Right Ascension:

5 hours


-40 degrees

Area in Square Degrees:


Crosses Meridian:

9 PM, January 15

Visible Between Latitudes:

40 and -90 degrees

The constellation Caelum, the sculptor’s chisel, is located in the southern hemisphere of the sky. It is visible at latitudes between 40 degrees and -90 degrees. It is a very small constellation, occupying an area of only 125 square degrees. This makes it the eighth smallest constellation in the night sky. It is bordered by Dorado and Pictor to the south, Horologium and Eridanus to the east, Lepus to the north, and Columba to the west. It is a dim constellation that can be difficult to locate in all but the darkest skies.

There are no myths associated with Caelum. It is one of the 14 southern constellations named by the French astronomer Abbé Nicolas Louis de Lacaille in the 18th century. Its name means “the chisel” in Latin. It resembles a burin, which is an engravers tool similar to a chisel. Lacaille originally named the constellation “les Burins” and depicted it as a pair of crossed burins connected by a ribbon. The name was later Latinized to Caelum Scalptorium, which means “the engraver’s chisel.” It was later shortened to Caelum by British astronomer Francis Baily at the suggestion of John Herschel.

Constellation Caelum showing common points of interest
The constellation Caelum showing common
points of interest below © Sea and Sky
Caelum constellation map
Caelum constellation map
© Torsten Bronger CC BY-SA 3.0
Name / Meaning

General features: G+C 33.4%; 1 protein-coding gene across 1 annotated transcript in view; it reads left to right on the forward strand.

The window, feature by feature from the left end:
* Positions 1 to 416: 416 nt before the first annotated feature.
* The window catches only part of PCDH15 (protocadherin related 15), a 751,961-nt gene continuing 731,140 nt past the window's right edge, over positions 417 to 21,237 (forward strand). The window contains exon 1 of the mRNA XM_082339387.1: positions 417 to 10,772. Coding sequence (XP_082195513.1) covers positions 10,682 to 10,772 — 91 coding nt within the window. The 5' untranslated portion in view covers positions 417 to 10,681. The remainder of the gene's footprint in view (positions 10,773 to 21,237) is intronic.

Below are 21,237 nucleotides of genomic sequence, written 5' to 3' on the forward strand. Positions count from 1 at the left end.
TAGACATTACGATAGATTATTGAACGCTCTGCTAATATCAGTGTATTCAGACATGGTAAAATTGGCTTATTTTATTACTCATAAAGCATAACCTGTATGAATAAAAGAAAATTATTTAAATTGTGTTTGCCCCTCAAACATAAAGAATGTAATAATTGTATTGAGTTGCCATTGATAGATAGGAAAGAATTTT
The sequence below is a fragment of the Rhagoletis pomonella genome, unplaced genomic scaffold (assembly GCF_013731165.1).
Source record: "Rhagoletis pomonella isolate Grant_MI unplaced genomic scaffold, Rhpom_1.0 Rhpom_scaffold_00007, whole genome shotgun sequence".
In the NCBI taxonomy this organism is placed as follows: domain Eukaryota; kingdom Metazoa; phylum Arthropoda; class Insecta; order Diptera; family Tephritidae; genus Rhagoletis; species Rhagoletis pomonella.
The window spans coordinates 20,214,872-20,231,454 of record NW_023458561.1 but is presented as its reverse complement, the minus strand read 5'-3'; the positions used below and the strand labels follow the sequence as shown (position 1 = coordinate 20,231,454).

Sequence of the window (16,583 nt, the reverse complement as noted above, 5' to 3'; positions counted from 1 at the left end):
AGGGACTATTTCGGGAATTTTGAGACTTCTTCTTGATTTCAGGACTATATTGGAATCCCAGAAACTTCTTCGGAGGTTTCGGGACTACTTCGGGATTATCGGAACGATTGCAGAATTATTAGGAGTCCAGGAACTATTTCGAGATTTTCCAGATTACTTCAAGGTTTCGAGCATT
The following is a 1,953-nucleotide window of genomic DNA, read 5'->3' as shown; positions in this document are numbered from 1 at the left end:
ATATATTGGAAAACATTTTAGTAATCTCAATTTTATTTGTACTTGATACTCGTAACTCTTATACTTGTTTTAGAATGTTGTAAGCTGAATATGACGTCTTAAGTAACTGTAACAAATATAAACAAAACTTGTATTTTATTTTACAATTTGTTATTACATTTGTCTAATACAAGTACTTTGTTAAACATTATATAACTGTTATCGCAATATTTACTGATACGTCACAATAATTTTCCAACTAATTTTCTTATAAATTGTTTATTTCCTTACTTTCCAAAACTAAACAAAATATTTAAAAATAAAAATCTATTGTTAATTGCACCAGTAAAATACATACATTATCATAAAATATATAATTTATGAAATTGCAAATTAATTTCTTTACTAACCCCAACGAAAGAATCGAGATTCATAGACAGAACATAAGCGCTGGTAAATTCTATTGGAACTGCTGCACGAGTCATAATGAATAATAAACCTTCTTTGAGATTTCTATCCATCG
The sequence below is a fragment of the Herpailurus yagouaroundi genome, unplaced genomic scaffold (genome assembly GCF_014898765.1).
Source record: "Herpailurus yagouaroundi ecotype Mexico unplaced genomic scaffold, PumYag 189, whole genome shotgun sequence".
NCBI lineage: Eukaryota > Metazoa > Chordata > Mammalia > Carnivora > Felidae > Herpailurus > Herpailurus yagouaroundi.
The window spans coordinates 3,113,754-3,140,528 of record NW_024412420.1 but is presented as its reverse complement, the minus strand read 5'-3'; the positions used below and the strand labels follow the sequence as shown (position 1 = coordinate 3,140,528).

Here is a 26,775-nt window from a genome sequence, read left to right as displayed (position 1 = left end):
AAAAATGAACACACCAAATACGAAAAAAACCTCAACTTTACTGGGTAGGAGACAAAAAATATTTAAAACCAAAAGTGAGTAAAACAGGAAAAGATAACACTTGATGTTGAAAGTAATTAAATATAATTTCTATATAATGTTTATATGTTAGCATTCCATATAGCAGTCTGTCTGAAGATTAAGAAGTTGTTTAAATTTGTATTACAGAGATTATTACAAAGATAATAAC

Object Type
V Mag
1 2 3 4
Alpha Caeli
Gamma-1 Caeli
Beta Caeli
Delta Caeli
Binary Star System
Binary Star System
Yellow-White Dwarf Star
Blue-White Subgiant Star

Caelum is an extremely dim and insignificant constellation. It contains no stars brighter than magnitude 4. The brightest star in the constellation is Alpha Caeli with a visual magnitude of only 4.46. It is a binary star system located approximately 66 light years from Earth. The second brightest star is Gamma-1 Caeli with a magnitude of 4.58. It is one of a pair of binary star systems separated by only 0.22 degrees in the sky. Its twin, Gamma-2 Caeli has a combined magnitude of only 6.34. Gamma-1 Caeli is located about 185 light years from Earth while Gamma-2 Caeli is over 334 light years away. The third brightest star in Caelum is Beta Caeli with a magnitude of only 5.04. It is a yellow-white dwarf star that lies about 90 light years from our solar system.

Caelum contains no Messier objects. Due to its small size and location away from the plane of the Milky Way, it is mostly devoid of deep-sky objects. The only notable object to be found here is HE0450-2958. It is an unusual Seyfert galaxy, also known as a quasar, with hot jets of plasma from a supermassive black hole at its center. It is extremely dim and can only be seen with the largest of telescopes.

Color composite image of quasar HE0450-2958
Color composite image of quasar HE0450-2958
© European Southern Observatory / CC BY 4.0